In many ways, like Jay Z or Eminem or Black Eyed Peas or Young MC, Thought is the mainstream’s portal to rapping through his NBC post. Hunte points out that nightly, through performances, sketches, and games, Black Thought shows the non-Hip-Hop world what rapping is, and he never loses authenticity in doing so.

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So what’s the drawback? This video considers the facts that not only has Black Thought only released albums with his band, but they are concept albums. It is hard to pull out single songs or verses. The Roots, playing to their own base, seemingly stopped chasing radio 15 years ago. As a result, Heads may not get that memorable verse that they can run into, as can be the case with Jay, Nas, Em’, or Andre 3000. Also, The Roots have never sold like those other commonly-heard GOAT candidates. They’ve never had a #1 (or Top 3) album. Comparatively, the group is less successful commercially. Jay Z, 50 Cent, and others made sales count in many fans’ thinking.

Furthermore, Black Thought is low-key. He hides his eyes behind shades, typically shuns interviews, and monitors his brand. Hunte makes sure to point out that while low key, Black Thought does not lack showmanship. “I wouldn’t describe it as low on charisma. When you see him on stage or on TV you see charisma spilling. He’s definitely low on bombast, on spoken arrogance which is something we tend to equate with our favorite emcees. There’s a mystery to him largely because over the course of his career he didn’t enjoy doing interviews. Thought’s the lead MC. Questlove is the front-man. As a result, we don’t know much about him.” Even though Black Thought is an actor who has appeared in several titles, he is an enigma.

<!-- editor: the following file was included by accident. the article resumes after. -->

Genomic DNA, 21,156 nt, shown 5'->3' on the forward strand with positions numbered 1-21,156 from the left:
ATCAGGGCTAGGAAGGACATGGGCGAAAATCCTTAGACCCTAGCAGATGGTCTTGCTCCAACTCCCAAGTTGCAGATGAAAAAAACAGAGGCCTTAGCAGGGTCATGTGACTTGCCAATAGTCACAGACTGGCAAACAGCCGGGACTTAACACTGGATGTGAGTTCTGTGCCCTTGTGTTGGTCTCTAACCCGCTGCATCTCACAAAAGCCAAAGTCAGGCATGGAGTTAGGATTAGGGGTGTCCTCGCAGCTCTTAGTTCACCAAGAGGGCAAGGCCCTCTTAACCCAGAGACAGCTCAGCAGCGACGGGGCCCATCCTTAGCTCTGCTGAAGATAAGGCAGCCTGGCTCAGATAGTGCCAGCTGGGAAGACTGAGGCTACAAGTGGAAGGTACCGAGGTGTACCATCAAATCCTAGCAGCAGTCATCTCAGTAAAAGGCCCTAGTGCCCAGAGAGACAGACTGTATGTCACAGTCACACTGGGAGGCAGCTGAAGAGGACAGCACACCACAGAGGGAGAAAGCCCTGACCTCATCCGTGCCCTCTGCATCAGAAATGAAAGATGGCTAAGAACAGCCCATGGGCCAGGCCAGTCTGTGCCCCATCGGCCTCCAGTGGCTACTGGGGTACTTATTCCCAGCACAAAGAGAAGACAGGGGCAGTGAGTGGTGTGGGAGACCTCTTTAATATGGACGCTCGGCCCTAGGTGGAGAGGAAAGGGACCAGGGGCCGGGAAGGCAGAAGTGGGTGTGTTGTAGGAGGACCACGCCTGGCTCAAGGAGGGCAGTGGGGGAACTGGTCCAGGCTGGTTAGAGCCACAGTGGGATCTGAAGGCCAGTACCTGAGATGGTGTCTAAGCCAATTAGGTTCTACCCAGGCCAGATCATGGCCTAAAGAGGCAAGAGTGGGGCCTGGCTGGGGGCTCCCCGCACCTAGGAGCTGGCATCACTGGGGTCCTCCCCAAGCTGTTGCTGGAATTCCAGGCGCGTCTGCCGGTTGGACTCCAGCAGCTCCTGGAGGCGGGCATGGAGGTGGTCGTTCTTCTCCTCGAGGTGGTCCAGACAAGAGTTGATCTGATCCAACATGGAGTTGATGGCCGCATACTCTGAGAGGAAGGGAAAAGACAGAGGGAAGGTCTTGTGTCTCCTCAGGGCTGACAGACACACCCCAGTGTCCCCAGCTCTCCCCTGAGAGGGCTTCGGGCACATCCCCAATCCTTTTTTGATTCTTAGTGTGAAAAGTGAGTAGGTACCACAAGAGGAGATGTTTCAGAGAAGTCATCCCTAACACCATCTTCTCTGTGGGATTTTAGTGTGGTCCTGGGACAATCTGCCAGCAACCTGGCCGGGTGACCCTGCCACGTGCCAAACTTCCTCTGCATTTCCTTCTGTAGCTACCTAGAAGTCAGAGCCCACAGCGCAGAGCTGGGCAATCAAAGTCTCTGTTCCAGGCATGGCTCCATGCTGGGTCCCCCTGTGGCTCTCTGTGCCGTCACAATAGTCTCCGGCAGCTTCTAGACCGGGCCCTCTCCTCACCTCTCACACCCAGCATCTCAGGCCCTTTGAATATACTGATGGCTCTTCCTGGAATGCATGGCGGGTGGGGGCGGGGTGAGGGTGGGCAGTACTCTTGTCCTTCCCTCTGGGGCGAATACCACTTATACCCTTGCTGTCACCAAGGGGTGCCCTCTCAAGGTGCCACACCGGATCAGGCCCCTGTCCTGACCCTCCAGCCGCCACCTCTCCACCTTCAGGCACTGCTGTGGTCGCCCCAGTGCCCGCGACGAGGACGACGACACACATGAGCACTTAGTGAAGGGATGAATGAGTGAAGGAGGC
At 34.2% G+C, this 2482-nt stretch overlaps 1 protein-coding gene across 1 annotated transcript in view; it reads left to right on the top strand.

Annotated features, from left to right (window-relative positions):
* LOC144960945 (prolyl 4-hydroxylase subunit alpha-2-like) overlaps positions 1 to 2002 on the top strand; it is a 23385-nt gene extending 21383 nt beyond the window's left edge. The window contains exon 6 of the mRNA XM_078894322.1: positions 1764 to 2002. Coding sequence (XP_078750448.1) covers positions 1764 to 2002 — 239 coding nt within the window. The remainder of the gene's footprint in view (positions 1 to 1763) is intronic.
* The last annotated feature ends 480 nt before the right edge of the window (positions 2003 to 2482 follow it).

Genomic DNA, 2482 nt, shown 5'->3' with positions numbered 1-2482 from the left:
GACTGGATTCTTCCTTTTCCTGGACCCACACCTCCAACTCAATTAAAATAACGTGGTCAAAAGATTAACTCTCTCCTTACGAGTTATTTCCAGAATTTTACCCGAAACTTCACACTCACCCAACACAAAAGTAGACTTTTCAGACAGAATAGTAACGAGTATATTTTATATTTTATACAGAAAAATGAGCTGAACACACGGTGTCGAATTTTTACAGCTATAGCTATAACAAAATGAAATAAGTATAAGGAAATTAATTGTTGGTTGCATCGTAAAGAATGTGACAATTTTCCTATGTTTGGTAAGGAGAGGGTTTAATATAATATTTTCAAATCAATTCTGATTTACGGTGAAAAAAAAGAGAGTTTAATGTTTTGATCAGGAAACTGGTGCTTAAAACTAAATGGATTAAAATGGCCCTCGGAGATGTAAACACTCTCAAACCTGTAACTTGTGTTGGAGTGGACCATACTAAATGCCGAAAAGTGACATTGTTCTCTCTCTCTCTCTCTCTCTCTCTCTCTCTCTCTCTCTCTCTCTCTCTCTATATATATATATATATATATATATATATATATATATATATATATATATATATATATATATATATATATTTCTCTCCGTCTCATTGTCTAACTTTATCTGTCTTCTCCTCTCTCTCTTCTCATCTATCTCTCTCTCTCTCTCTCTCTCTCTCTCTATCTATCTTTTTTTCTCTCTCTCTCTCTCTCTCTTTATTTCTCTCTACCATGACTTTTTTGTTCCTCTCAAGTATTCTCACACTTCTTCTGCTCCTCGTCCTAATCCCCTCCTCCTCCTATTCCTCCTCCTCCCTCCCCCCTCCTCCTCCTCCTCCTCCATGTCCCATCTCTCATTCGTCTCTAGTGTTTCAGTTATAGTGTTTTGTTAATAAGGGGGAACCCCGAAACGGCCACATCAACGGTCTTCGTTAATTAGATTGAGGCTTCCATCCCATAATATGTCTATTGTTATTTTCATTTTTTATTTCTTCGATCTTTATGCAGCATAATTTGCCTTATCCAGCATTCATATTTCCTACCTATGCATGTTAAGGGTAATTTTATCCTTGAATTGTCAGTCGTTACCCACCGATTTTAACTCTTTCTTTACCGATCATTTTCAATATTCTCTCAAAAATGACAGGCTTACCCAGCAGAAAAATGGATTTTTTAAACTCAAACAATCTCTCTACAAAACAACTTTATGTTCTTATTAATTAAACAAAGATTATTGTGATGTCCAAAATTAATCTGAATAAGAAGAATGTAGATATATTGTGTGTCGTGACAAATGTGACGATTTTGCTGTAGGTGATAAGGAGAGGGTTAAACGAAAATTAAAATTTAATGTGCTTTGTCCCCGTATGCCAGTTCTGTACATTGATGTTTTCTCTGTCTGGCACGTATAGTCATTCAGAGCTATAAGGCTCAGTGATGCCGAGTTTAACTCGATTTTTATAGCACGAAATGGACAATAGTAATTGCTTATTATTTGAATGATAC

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Hunte comes back to an archival Black Thought interview with Sway. There, the member of The Roots and The Money Making Jam Boys says it all: “I don’t think there’s no rapper more street than me. I’m street Street. Both my parents murder victims. I’ve done lived. I can talk about it but it’s not what defines me… It’s not what I wear on my sleeve. I’d rather wear my intelligence and my artistry on my sleeve. I’m definitely one of the best rappers. That’s just what it is.”

Hunte sums it up: “That’s the type of narrative that most rappers would emblazon across their chest like a Jesus piece. For Thought, that’s a footnote. Personal vulnerability isn’t what defines Tariq Trotter. There’s an artistic distance that remains between his art and his life. And one thing rap fans love, it’s when their favorite artists let them into their world. That’s one knock.”

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As the video analytical essay points out, Black Thought continues to do GOAT-worthy things, almost on a daily basis.

Other episodes of Justin Hunte’s TBD.